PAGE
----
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Fungus out! The frog resistance is here

Frogs across Australia and the US may be recovering from a fungal disease that has devastated populations around the world.

"It's happening across a number of species," says Michael Mahony at the University of Newcastle in New South Wales, who completed a 20-year study of frogs along the Grea... Read More

Doctors Urge Cholera Vaccine For Haiti, Neighbors

Leading public health officials and researchers are calling for a crash vaccination campaign against cholera in Haiti and neighboring countries.

A vaccine is needed, they say, to control what researchers say is a more lethal strain of cholera circulating widely in Haiti and starting to affect... Read More

Watch in horror as a fungus invades the beer plant

A parasitic fungus called Blumeria graminis (green) colonises the insides of the living epidermal cells of a barley plant Hordeum vulgare (outlined in yellow) in this epifluorescence microscopy image by Pietro Spanu of Imperial College London.

Blumeria is a type of powdery mildew - fungal dis... Read More

Researchers Make "Baby Borg" Bacteria Hive Computer

Star Trek:The Next Generation may have been prescient when they dreamed up the Borg -- living organisms that had been transformed into a hive computer mind. Indeed, many biology and genetics researchers today are hoping to transform bacteria into drones, forming a biological supercomputer of th... Read More

Sequencing Machine Aided in Cholera Project

Nothing like a public health crisis to put a new technology through its paces.

Scientists on Thursday said they used new technology to rapidly sequence the genome of the cholera bacterium that has killed more than 2,000 people in Haiti and sickened nearly 100,000.

The analysis confirmed on... Read More

El podcast del microbio Nº 136. UNAIDS last report



























El Podcast del Microbio" Nº 136 talks about the last UNAIDS report . "El Podcast del Microbio" nº 136 comenta el último inf... Read More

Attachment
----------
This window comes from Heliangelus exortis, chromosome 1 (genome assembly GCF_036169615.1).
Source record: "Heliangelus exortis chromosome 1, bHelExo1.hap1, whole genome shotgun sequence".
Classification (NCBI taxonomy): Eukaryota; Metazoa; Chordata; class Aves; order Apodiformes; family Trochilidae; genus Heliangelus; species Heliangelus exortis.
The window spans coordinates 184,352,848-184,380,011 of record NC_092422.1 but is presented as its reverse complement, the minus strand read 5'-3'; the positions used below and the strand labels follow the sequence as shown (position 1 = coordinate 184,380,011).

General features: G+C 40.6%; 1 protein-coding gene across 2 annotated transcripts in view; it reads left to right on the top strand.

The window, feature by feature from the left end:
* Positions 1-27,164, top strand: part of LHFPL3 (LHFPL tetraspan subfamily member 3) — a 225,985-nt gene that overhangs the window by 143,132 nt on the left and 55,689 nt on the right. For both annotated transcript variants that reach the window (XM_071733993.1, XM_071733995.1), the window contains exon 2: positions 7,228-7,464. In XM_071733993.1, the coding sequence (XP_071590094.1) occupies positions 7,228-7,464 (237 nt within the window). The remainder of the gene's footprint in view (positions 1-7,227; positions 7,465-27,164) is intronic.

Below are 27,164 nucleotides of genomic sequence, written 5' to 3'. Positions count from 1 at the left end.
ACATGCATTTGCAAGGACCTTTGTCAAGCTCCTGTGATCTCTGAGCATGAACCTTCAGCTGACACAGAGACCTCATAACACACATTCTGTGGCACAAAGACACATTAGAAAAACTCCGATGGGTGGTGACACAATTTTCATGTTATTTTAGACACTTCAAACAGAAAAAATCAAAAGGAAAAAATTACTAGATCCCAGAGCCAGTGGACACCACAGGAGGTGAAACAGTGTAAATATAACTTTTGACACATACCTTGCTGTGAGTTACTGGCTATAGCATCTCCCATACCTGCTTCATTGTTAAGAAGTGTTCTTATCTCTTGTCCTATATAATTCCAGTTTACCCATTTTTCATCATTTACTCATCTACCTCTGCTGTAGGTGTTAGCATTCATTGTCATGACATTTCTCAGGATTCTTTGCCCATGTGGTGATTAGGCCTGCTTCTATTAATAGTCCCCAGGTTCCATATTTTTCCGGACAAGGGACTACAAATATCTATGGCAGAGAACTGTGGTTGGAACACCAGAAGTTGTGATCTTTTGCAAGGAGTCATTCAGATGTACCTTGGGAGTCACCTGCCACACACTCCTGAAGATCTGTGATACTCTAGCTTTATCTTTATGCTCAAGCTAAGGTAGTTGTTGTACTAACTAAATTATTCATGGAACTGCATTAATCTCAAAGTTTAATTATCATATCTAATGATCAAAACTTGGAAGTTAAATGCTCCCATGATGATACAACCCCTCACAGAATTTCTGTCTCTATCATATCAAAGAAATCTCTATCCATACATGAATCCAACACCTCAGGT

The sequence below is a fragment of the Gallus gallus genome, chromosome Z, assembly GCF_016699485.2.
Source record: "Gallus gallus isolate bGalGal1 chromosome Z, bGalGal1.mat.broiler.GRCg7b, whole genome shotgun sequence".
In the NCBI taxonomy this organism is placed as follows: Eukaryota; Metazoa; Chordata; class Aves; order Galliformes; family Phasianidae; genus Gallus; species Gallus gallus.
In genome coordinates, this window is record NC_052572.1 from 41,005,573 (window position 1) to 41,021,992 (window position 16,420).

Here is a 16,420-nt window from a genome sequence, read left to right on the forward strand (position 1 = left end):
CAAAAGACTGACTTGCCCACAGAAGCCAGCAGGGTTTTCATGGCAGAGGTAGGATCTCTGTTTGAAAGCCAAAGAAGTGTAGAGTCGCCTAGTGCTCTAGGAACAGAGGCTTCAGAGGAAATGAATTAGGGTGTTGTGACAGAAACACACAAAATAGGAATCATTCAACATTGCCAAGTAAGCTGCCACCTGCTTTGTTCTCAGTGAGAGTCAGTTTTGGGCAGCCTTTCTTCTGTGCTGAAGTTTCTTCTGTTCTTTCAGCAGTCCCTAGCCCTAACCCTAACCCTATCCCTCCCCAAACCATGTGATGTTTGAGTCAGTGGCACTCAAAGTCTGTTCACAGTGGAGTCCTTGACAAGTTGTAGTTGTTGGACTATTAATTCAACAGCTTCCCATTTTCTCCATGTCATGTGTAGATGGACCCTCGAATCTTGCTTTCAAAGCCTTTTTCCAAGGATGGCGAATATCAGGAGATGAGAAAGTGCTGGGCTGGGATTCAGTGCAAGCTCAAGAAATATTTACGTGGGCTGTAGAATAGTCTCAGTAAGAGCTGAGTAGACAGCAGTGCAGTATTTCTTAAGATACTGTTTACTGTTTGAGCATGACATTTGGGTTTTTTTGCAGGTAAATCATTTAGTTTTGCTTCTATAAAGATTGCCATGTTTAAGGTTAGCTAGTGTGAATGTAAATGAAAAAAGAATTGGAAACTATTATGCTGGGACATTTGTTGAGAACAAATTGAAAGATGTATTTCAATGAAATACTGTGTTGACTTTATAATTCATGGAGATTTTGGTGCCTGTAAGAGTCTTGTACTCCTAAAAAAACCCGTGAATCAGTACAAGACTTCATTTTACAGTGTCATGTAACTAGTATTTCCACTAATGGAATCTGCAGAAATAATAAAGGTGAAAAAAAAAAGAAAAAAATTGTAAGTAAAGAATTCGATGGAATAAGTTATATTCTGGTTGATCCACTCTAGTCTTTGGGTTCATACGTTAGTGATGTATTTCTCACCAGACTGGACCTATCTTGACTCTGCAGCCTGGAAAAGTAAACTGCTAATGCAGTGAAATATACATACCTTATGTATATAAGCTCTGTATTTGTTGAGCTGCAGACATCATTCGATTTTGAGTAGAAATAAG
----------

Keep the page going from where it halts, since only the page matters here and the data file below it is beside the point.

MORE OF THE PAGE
Man finds extreme healing eating parasitic worms

One day in 2004, a 29-year-old man with a terrible stomach problem stepped off a plane from the United States in Thailand. He wasn't there for the sights, or the food, or the beaches. He had traveled thousands of miles for worms -- parasitic worms whose eggs he intended to swallow by the thousan... Read More

Pandemic influenza vaccine was too late in 2009

Influenza researcher Peter Palese visited yesterday and spoke about “Pandemic influenza: Past and Future”. A key part of his talk was a review of his efforts to produce a universal influenza vaccine which protects against all strains. He used the following graph to make the point that when influ... Read More

Scientists Trace Origin of Recent Cholera Epidemic in Haiti

The strain of cholera currently sweeping through post-earthquake Haiti originated in South Asia, conclude scientists who did a rapid genetic analysis of bacteria collected from Haitian patients. The finding supports the notion that the cholera bacteria fueling the outbreak arrived on the island ... Read More

Genomic view of humand and their microbes

Claire Fraser-Liggett's presentation to the American Society for Biochemistry and Molecular Biology's annual meeting titled "The Role of Microbial Communities in Health and Disease", with particular emphasis on microbes in the GI tract. Read More